Local people now mostly rely on their gardens for food, though the military advise them to work outdoors before noon, when there are fewer risks of being shot.
“Life ends here in the second half of the day,” says Alina Kosse, 62, director of the local government-run Creative Hub, an arts and training centre. Kosse is regretful but realistic about the chances of economic revival or of anyone reinvesting in Marinka. It used to have a population of 10,000 but nearly half of the residents have gone, either evacuating in the crisis of 2014-15 or leaving the town in the aftermath.
Among those who remain, allegiances are divided and Kosse says she believes many local people are pro-Russian because they get their news from Russian TV and Ukraine has been unable to block broadcasts from Donetsk. Russian is the first language for most of Marinka’s inhabitants although Ukrainian can be heard spoken by some older people.
Kosse says explosives were thrown at her house because she helped the Ukrainian army. At the beginning of the war civilian volunteers donated new socks and underwear to the ill-equipped Ukrainian soldiers. Now help comes in the form of optical systems for weaponry and military drones. “Our army is incomparable to what it was in 2014,” she says. “If Russia dares to attack us again, it will bring about Russia’s end soon. Believe me.”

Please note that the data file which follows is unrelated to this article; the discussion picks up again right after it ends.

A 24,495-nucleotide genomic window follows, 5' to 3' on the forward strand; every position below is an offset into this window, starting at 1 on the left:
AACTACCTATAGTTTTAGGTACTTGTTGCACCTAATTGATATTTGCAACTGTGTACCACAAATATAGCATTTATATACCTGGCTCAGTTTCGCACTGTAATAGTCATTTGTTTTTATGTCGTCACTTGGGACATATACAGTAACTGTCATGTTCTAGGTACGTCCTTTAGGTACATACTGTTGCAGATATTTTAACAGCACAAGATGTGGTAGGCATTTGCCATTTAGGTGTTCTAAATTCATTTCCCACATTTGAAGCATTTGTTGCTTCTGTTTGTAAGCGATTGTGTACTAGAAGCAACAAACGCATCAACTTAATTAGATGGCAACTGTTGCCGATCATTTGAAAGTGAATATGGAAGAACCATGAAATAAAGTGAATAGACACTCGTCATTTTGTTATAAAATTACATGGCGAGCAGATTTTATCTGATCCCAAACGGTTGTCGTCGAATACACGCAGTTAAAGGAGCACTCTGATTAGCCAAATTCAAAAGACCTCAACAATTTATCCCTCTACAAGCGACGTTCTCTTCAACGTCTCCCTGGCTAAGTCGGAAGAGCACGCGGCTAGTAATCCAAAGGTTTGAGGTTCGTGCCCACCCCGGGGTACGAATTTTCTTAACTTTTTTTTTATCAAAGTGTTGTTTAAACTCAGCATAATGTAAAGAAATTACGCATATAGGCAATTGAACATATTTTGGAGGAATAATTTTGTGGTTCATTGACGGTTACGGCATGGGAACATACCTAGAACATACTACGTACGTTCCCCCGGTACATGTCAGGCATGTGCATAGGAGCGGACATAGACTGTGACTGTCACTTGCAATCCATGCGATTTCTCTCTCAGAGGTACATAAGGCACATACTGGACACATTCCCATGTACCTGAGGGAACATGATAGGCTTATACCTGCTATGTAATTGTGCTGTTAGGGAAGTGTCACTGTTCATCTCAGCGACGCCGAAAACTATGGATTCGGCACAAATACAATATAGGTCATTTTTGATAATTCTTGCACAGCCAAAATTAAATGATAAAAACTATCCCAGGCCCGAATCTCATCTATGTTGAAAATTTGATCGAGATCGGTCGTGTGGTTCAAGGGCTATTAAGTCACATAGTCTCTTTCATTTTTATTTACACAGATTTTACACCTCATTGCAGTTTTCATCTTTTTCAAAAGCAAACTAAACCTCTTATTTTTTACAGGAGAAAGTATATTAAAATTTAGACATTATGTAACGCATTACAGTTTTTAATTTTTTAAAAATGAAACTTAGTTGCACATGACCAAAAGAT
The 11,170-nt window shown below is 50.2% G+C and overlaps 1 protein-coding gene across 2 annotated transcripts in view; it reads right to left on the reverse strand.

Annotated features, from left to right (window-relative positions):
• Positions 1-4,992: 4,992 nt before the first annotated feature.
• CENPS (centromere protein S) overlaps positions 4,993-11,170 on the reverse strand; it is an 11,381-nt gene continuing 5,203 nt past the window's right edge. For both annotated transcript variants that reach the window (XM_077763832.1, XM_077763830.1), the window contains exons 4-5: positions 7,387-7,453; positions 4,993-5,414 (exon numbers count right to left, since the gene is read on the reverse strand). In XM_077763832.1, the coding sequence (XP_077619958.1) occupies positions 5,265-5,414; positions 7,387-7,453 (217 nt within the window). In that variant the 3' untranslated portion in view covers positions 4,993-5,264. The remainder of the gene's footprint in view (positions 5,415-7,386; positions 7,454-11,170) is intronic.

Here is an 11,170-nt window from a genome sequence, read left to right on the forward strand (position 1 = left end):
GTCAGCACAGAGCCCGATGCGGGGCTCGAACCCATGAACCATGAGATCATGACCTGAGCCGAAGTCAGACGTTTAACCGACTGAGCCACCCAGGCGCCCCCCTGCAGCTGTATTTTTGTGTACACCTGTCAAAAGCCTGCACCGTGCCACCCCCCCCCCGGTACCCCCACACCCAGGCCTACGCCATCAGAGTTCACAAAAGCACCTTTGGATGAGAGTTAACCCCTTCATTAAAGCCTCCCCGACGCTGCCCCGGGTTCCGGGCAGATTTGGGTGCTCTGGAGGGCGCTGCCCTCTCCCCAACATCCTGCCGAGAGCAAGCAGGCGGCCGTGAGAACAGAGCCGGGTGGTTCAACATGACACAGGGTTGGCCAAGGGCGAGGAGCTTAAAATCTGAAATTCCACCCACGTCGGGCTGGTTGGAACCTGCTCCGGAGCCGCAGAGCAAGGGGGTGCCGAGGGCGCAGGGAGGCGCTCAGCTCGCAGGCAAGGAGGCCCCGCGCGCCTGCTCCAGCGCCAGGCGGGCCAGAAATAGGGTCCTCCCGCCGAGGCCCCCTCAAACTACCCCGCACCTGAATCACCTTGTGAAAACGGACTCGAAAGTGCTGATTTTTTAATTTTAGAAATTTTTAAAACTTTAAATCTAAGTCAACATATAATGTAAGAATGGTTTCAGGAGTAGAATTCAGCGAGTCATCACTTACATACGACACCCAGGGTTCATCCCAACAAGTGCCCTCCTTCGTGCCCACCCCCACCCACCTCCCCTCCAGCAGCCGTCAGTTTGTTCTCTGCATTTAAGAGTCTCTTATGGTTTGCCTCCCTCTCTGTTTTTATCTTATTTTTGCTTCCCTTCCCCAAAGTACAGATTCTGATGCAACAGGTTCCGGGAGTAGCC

Increased defence spending by Kyiv and seven years of combat experience have transformed the Ukrainian army from the disorganised volunteer force it was in 2014.
In the courtyard of an abandoned house in Marinka, just 400 metres from the nearest military positions of the separatist forces, a Ukrainian soldier, who goes by the nom de guerre Kaba, is confident Ukraine will be able to resist Russia. “If our allies close the sky to Russian aviation and prevent Russian ships from attacking us in the sea, we will be able to fight Russia on the ground,” he says.